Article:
“The humanities provide a powerful lens for exploring the richness of human civilization and experience,” the Berlins said. “By engaging the most talented humanistic thinkers of our time, we hope that the Berlin Family Lectures will excite the broader University and Chicago community to think critically about our enduring values, make us aware of the possibility of alternative perspectives and extend our understanding of human nature."
A 2008 gift from the Berlins allowed the Department of English to establish a professorship focused on the study of the novel, currently held by Maud Ellmann. The Berlins also provided support for the recent “Forms of Fiction: The Novel in English” conference at the University, which featured lectures by A.S. Byatt and Tom McCarthy.
“This gift is just one of many ways Randy and Melvin Berlin have demonstrated their belief in the value of the humanities as an essential part of the intellectual life of the University of Chicago. I am grateful for their generosity and vision, and I am confident that our University community and friends in the city will be enriched by the Berlin Family Lectures and by the publications for generations to come,” said Martha T. Roth, dean of the Division of the Humanities and the Chauncey S. Boucher Professor in Near Eastern Languages and the Oriental Institute.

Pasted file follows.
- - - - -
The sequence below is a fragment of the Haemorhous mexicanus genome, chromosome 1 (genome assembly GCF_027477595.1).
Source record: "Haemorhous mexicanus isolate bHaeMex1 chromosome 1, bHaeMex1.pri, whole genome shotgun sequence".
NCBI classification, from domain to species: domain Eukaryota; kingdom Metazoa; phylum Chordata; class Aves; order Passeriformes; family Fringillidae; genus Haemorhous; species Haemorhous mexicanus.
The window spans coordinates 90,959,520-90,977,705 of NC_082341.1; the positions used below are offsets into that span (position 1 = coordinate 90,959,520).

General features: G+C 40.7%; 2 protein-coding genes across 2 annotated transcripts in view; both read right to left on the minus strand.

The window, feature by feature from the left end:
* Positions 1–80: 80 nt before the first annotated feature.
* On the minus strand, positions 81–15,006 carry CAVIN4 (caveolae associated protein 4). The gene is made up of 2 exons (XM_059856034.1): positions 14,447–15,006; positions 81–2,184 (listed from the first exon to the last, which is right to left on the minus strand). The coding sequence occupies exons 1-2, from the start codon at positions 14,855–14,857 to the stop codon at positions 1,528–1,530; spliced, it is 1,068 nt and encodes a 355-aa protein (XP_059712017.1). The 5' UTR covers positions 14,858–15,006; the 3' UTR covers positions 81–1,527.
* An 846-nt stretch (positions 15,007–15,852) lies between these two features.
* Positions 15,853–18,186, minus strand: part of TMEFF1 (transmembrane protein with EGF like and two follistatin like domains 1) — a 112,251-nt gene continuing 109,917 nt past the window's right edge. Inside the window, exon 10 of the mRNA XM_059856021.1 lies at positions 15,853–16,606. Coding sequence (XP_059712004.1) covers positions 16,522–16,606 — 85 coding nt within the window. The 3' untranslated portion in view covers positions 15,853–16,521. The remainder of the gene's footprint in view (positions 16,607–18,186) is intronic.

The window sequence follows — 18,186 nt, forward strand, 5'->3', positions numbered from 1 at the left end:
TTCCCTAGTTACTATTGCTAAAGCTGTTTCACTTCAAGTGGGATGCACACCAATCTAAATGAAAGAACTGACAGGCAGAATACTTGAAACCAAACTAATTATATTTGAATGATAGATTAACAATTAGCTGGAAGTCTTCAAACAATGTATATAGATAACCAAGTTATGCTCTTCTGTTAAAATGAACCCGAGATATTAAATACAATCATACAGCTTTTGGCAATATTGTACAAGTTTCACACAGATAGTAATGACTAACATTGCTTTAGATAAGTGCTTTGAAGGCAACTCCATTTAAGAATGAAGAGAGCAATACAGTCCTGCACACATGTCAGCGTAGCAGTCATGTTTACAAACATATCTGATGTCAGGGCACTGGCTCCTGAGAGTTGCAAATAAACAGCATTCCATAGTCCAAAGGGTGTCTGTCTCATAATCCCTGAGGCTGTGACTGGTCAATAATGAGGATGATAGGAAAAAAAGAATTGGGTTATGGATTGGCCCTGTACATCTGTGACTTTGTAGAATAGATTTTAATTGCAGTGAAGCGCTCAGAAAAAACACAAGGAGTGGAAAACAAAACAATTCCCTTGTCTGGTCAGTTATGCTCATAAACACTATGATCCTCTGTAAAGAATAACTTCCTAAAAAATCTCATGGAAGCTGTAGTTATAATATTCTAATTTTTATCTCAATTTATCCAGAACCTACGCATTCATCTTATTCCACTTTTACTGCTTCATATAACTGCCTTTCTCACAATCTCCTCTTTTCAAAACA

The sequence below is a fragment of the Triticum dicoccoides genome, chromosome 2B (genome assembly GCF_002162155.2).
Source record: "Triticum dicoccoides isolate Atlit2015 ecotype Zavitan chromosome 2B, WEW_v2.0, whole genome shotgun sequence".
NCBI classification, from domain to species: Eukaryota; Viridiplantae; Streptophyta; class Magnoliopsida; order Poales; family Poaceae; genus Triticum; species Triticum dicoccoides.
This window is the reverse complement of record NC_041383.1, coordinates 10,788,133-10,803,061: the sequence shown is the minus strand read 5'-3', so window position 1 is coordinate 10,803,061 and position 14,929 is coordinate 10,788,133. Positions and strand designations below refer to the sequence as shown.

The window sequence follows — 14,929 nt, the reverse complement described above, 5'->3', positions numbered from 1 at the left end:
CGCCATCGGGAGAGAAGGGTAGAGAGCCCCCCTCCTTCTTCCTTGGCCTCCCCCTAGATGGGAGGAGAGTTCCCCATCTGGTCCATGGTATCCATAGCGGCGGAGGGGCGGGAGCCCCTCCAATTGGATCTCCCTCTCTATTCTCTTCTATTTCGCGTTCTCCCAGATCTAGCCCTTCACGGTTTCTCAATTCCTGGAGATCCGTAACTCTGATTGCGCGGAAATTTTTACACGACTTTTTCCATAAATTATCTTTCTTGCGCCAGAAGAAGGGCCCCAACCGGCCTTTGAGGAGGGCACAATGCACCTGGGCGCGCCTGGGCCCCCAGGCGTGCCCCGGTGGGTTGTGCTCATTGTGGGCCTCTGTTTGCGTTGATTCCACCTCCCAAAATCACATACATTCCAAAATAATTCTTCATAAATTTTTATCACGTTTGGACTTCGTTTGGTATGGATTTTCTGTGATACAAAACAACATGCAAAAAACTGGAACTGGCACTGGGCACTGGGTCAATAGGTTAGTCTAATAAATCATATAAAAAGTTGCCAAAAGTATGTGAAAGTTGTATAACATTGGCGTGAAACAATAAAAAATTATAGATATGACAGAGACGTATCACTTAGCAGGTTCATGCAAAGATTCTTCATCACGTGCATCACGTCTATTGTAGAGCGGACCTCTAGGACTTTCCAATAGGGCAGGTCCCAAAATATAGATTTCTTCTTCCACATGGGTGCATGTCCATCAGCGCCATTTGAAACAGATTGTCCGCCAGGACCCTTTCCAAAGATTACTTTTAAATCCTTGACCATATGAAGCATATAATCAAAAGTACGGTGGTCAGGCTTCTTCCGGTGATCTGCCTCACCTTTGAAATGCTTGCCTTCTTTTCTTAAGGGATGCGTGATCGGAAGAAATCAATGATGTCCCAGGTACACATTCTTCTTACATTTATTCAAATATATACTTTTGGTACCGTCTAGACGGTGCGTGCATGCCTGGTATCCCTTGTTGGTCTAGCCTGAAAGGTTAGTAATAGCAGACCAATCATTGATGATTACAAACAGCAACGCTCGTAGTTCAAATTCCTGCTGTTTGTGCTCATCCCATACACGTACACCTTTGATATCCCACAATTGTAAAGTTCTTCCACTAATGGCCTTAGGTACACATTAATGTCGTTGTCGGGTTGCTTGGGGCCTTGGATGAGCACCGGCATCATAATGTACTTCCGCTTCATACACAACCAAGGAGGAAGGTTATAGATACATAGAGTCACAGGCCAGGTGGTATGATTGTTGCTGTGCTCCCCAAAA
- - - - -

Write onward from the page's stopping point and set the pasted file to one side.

About Lawrence Lessig, Amitav Ghosh and Mario Vargas Llosa:
Lawrence Lessig is the Roy L. Furman Professor of Law and Leadership at Harvard Law School, director of the Edmond J. Safra Center for Ethics at Harvard University, and founder of Rootstrikers: a network of activists leading the fight against government corruption. He has authored numerous books, including Republic, Lost: How Money Corrupts Our Congress-Money-Corrupts-Congre, Code and Other Laws of Cyberspace, Free Culture and Remix.
Lessig serves on the boards of Creative Commons, AXA Research Fund, iCommons.org, the advisory boards of the Sunlight Foundation, the Better Future Project and Democracy Café. He is a member of the American Academy of Arts and Sciences and the American Philosophical Association, and has received numerous awards, including the Free Software Foundation’s Freedom Award, Fastcase 50 Award and being named one of Scientific American's Top 50 Visionaries.